Yale open courses literary theory
Theory of Literature by Paul H. FryBringing his perennially popular course to the page, Yale University Professor Paul H. Fry offers in this welcome book a guided tour of the main trends in twentieth-century literary theory. At the core of the books discussion is a series of underlying questions: What is literature, how is it produced, how can it be understood, and what is its purpose?
Fry engages with the major themes and strands in twentieth-century literary theory, among them hermeneutics, modes of formalism, semiotics and Structuralism, deconstruction, psychoanalytic approaches, Marxist and historicist approaches, theories of social identity, Neo-pragmatism and theory. By incorporating philosophical and social perspectives to connect these many trends, the author offers readers a coherent overall context for a deeper and richer reading of literature.
Theory of Literature
Thanks to Open Yale Courses, you can watch the 26 lectures above. These lectures were all recorded in the Spring of Expanding with the rapid growth and democratizing of universities after World War II, literary and critical theories are often closely tied to the contentious politics of the Cold War. Since the fall of the Soviet Union and the subsequent snowballing of privatization and anti-government sentiment, many sources of funding for the humanities have succumbed, often under very public assaults on their character and utility. Rather it provides ways of doing ethics and philosophies of language, religion, art, history, myth, race, sexuality, etc. One reason is that we cannot see our own biases and inherited cultural assumptions.
In this second introductory lecture, Professor Paul Fry explores the interrelation of skepticism and determinism. Objections to the approach and conclusions of the two theorists are examined, particularly in light of the rise of cultural studies. Chapter 1. In other words, we said that in intellectual history, first you get this movement of concern about the distance between the perceiver and the perceived, a concern that gives rise to skepticism about whether we can know things as they really are. This question of determinism is as important in the discourse of literary theory as the question of skepticism. Now last time, following Ricoeur, I mentioned Marx, Nietzsche and Freud as key figures in the sort of secondary development that somehow inaugurates theory, and then I added Darwin.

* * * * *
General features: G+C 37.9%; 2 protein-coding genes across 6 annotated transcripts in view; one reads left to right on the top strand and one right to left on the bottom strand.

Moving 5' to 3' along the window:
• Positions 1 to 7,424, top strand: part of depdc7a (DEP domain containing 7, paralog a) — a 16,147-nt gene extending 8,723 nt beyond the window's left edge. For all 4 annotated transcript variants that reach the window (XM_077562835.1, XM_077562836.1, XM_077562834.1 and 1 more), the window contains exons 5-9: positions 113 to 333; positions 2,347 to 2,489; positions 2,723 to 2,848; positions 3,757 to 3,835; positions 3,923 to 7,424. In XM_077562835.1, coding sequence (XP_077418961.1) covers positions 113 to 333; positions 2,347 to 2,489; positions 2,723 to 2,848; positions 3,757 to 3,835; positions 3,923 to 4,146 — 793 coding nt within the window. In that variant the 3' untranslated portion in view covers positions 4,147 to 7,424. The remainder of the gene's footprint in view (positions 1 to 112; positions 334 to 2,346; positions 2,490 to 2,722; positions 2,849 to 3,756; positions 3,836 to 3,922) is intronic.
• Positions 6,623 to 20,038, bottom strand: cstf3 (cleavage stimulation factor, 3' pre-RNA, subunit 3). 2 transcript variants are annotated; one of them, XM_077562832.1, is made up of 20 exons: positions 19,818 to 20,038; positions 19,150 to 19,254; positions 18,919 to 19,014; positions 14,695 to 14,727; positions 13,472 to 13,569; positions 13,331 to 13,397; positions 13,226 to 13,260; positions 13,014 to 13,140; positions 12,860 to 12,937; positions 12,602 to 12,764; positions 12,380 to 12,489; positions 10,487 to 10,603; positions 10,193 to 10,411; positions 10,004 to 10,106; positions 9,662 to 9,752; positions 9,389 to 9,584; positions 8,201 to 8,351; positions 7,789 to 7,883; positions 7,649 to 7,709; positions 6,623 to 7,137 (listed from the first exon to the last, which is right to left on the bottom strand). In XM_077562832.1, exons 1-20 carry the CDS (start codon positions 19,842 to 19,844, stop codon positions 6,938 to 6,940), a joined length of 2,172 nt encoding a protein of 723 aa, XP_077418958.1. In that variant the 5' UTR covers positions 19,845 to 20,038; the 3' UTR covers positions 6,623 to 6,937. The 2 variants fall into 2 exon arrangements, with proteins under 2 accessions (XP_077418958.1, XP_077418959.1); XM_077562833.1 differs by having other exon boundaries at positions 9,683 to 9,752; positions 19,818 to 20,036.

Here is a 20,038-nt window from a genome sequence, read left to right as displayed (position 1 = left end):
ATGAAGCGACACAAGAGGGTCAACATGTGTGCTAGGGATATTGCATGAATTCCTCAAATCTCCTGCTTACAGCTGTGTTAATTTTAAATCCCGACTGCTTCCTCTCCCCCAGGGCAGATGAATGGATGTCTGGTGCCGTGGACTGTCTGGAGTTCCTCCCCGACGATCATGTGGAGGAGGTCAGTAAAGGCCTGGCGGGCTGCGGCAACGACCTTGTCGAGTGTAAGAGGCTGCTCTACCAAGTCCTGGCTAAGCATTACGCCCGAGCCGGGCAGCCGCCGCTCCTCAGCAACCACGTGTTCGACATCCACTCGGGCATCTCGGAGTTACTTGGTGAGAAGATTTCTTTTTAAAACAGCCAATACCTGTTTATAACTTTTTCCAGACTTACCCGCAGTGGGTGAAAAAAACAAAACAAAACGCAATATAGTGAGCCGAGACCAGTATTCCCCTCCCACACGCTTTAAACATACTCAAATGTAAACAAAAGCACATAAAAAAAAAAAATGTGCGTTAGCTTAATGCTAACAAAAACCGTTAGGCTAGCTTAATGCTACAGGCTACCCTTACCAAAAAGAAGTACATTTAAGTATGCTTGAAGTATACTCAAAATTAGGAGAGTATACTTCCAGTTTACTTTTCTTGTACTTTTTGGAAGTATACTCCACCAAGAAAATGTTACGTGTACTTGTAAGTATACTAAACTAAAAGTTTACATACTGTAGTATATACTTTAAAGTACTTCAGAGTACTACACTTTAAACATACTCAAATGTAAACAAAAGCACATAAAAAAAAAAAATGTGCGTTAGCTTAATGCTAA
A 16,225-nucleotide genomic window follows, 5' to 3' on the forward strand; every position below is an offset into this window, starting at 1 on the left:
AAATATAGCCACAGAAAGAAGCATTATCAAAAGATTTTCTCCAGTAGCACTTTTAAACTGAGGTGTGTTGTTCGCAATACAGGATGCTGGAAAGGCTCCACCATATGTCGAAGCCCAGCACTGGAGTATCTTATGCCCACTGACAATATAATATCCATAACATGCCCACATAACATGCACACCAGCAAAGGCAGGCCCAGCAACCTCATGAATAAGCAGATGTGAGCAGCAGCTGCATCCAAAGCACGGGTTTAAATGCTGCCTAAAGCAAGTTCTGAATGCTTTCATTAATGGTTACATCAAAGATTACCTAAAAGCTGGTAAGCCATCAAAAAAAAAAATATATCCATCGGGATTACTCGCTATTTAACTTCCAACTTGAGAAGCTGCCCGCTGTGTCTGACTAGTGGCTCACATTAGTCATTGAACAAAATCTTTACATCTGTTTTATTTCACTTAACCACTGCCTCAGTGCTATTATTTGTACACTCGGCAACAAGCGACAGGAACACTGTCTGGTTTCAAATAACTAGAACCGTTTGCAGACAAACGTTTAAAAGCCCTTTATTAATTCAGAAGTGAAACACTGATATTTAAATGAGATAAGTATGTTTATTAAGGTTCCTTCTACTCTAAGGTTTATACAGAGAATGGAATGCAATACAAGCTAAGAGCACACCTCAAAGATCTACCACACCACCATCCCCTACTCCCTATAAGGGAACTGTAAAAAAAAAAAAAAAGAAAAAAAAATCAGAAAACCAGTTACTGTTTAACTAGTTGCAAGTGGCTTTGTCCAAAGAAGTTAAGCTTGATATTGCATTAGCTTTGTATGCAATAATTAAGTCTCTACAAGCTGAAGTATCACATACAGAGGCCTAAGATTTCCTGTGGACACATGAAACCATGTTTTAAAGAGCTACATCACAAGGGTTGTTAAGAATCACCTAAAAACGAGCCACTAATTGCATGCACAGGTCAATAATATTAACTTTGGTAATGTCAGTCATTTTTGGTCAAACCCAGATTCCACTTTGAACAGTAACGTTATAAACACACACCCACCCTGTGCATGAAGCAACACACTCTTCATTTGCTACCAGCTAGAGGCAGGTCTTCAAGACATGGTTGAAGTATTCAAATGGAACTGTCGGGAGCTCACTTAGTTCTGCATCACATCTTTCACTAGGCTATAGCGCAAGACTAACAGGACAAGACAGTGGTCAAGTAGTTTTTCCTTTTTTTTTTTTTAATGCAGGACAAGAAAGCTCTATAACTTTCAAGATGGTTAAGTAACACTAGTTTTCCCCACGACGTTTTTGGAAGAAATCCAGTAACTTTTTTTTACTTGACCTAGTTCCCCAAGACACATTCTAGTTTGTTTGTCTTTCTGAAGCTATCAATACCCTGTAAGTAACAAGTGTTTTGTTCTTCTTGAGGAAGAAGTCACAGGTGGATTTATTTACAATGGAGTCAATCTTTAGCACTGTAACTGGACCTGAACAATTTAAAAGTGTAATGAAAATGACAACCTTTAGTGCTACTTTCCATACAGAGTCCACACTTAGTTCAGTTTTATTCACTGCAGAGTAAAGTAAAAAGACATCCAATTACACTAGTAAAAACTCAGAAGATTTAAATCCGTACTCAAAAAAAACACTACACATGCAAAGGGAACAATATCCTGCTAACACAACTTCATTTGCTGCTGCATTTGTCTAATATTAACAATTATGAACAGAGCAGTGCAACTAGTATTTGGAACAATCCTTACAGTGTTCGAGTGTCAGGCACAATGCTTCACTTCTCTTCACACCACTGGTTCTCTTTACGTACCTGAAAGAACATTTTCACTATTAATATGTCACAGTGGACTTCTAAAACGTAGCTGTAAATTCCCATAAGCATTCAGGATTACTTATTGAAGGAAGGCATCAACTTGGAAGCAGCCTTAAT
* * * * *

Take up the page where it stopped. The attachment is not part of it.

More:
The relationship between theory and philosophy, the question of what literature is and does, and what constitutes an introduction are interrogated. The professor then situates the emergence of literary theory in the history of modern criticism and, through an analysis of major thinkers such as Marx, Nietzsche, and Freud, provides antecedents for twentieth-century theoretical developments.
the sky the night we met